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What Does It Take To Be Happy In Retirement?

It goes without saying that eliminating worries about money is a key component of retirement peace of mind.  But while financial security may be necessary for retirement happiness, it is not sufficient.  I frequently encounter many new retirees who are having difficulty making the transition from spending forty hours (or more) a week at the office to spending the same amount of time at home doing other things.  In an effort to help them (and you) overcome the non-financial barriers to a happy retirement, and not being a psychologist, I scoured the web for ideas.  (Or at least clicked on a few links.)  Below are the most commonly reported non-financial sources of happiness that I distilled from my searches.

  • Maintain your health. It’s critically important to develop and maintain healthy lifestyle habits.  As you get older your quality of life can become impaired by small yet persistent health problems.  In addition, you should learn about new health care topics and create an Advance Health Care Directive with your spouse and or other family members detailing how you want to deal with unexpected health problems.  It will improve your overall retirement peace of mind.
  • Keep active socially. This appears to be one of the most important and consistent recommendations.  It means keeping in touch with family & friends, as well as picking a hobby (or four) that involves lots of social activity such as volunteering, travelling, or even just playing golf.  Interestingly, working part time has also been shown to benefit not only your wallet but also your health.  The physical activity and social connections a job provides can be a good antidote to an unhealthy sedentary and lonely lifestyle.
  • Keep a schedule to manage your time. This will help prevent you from getting bored, depressed, or lonely.  And a busy schedule appears to be highly correlated with happiness.
  • Do stuff you stopped doing. How many of us gave up golf or piano or painting years ago because we didn’t have time while raising our children?  Retirement is an opportunity to go back to those things we haven’t done for years and rediscover how much we enjoyed them.
  • Learn new things. Now is the time to expand your mental horizons!  And there are so many low-cost opportunities in the Bay Area, from Ted Talks to seminars at local colleges.  You can even find courses in Yoga and other spiritual activities if that’s what interests you.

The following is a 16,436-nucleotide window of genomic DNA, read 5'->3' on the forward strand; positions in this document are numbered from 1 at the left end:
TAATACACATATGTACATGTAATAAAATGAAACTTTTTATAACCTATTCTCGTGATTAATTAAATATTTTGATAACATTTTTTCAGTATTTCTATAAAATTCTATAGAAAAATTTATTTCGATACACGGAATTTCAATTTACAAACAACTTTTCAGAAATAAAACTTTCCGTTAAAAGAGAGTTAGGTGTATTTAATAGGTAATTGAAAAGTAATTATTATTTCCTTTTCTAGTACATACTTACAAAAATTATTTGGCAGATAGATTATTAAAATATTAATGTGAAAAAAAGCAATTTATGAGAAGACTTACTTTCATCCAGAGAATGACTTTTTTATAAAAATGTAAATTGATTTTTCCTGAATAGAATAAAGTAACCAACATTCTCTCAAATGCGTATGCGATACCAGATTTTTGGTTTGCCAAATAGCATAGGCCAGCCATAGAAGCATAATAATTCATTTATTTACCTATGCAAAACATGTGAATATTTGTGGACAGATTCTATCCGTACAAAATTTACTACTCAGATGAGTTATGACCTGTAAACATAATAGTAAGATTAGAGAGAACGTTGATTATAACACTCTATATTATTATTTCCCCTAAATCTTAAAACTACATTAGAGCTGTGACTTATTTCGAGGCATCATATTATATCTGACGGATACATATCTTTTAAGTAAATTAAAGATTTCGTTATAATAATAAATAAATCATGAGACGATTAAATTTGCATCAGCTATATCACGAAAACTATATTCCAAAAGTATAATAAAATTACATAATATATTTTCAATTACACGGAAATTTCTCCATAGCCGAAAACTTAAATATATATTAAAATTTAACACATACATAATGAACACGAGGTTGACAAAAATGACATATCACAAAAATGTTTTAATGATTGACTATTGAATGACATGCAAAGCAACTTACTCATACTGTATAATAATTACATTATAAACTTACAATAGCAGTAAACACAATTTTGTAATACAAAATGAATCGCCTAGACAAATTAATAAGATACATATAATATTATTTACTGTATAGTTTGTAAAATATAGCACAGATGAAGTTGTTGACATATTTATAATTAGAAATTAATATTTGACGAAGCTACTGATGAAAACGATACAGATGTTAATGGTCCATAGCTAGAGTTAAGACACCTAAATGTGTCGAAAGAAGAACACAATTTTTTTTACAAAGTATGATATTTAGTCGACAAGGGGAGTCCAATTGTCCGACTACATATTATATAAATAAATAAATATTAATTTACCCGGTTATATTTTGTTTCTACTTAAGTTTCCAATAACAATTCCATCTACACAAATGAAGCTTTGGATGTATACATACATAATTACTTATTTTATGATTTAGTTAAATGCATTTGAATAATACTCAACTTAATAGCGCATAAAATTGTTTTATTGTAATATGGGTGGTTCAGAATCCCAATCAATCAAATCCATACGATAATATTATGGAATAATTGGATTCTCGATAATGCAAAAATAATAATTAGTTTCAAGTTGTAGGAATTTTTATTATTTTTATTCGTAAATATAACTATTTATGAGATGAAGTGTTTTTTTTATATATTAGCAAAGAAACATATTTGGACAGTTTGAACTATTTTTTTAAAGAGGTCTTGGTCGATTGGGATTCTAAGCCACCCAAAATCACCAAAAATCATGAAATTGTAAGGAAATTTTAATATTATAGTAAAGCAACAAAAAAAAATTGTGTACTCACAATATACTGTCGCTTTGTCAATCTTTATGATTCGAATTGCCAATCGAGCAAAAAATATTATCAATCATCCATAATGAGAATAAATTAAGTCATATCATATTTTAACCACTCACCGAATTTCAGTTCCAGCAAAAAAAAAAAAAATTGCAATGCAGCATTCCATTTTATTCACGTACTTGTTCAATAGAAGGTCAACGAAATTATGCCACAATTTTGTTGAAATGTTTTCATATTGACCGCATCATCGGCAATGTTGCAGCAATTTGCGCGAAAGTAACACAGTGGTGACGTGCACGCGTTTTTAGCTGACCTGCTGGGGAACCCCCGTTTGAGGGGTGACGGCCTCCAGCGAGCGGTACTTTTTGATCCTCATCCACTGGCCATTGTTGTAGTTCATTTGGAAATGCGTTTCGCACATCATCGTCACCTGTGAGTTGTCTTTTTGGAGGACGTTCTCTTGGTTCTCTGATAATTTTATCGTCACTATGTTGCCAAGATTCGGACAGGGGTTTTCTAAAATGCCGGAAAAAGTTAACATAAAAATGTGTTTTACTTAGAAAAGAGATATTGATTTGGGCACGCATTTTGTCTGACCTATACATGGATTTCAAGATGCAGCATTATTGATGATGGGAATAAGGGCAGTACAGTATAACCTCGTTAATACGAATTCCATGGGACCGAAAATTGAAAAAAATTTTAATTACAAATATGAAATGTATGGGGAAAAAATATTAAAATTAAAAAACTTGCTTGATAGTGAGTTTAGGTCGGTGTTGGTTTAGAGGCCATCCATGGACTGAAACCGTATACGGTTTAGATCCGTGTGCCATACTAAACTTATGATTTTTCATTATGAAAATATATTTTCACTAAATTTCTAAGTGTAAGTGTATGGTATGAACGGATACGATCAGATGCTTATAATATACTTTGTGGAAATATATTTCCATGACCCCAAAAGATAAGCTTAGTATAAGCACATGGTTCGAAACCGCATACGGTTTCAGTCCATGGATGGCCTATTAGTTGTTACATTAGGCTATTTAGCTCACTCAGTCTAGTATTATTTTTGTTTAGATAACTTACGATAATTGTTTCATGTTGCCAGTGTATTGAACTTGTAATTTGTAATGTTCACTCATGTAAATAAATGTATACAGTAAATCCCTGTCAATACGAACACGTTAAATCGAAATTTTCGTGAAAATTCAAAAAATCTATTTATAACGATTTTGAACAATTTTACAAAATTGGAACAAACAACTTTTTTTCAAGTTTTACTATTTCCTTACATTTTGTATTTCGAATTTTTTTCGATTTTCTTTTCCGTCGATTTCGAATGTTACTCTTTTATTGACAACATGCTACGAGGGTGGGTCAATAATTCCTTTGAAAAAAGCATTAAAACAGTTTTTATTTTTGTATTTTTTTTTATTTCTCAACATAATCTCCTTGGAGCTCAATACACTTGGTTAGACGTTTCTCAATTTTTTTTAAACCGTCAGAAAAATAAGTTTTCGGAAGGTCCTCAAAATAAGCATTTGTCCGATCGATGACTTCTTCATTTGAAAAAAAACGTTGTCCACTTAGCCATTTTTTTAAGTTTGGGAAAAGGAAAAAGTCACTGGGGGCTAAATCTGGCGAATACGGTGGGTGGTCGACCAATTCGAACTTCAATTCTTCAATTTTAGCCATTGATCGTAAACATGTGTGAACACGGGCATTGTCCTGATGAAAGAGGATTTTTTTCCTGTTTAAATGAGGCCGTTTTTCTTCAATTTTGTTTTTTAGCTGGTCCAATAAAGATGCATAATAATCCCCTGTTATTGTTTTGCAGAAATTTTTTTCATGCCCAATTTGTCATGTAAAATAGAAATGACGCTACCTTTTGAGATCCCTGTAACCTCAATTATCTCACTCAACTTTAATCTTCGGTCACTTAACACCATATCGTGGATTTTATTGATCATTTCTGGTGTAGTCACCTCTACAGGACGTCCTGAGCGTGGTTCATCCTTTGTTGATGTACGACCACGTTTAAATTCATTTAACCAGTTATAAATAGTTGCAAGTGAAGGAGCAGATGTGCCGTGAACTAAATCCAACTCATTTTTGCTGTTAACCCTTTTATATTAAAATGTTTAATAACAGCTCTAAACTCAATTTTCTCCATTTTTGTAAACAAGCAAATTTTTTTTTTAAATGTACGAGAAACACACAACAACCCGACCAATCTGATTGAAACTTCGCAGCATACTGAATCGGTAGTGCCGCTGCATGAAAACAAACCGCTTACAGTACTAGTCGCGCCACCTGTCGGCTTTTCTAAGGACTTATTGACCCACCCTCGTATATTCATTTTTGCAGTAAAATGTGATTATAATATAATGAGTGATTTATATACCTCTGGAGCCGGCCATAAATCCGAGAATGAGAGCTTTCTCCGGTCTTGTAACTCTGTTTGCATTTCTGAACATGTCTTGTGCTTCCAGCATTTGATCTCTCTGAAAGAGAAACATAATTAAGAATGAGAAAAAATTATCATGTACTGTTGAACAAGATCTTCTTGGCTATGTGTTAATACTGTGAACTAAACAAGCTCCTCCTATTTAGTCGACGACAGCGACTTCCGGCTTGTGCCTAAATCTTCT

• Take at least two vacations each year. This is one area where spending more money does appear to correlate with greater happiness.  Possibly it’s because so many people find travel exciting and personally enriching.  It can be social, too.

At this point all of the above probably seems reasonable if not intuitively obvious.  But now consider the following suggestions:

  • Don’t live within 10 miles of your adult children. Michael Finke and Nhat Hoang Ho at Texas Tech University (as reported in Money Magazine) determined that seeing their kids too often left retirees less happy.  “People overestimate the amount of satisfaction they get from their kids,” he reported.  Your closest relationships are likely to have a bigger impact on your mood when you have a lot more time on your hands.  But the reason for such dissatisfaction is unclear.
  • Live in a city or suburbs. According to Wes Moss in his book “You Can Retire Sooner Than You Think,” twice the number of retirees living in what they consider to be rural areas claimed to be unhappy as compared to those living in more populated locations.  Likely it’s because cities and suburbs have more people, and consequently more opportunities to engage and interact with others.

Ultimately, becoming engaged in some kind of activity that is meaningful to you seems to be the key ingredient for a happy retirement.  But if you are at all in doubt, you can always follow the advice of Bankrate.com and move to South Dakota! (See post:  Should You Retire To South Dakota?)



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